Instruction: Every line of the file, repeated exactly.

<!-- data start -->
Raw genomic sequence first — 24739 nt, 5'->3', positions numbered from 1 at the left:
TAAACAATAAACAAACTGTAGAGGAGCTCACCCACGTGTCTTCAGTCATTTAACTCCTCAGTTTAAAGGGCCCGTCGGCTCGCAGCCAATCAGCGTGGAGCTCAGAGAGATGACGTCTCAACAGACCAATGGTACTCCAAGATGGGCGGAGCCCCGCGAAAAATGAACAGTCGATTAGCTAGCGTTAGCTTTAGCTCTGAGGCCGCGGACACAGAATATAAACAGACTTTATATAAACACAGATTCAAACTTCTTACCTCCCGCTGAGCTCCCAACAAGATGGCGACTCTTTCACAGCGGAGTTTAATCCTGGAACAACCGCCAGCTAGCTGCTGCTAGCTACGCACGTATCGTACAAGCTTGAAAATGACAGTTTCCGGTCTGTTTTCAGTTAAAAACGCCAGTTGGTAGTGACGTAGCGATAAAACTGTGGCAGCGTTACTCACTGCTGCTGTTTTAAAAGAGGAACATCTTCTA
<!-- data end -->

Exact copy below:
Raw genomic sequence first — 24739 nt, 5'->3', positions numbered from 1 at the left:
TAAACAATAAACAAACTGTAGAGGAGCTCACCCACGTGTCTTCAGTCATTTAACTCCTCAGTTTAAAGGGCCCGTCGGCTCGCAGCCAATCAGCGTGGAGCTCAGAGAGATGACGTCTCAACAGACCAATGGTACTCCAAGATGGGCGGAGCCCCGCGAAAAATGAACAGTCGATTAGCTAGCGTTAGCTTTAGCTCTGAGGCCGCGGACACAGAATATAAACAGACTTTATATAAACACAGATTCAAACTTCTTACCTCCCGCTGAGCTCCCAACAAGATGGCGACTCTTTCACAGCGGAGTTTAATCCTGGAACAACCGCCAGCTAGCTGCTGCTAGCTACGCACGTATCGTACAAGCTTGAAAATGACAGTTTCCGGTCTGTTTTCAGTTAAAAACGCCAGTTGGTAGTGACGTAGCGATAAAACTGTGGCAGCGTTACTCACTGCTGCTGTTTTAAAAGAGGAACATCTTCTA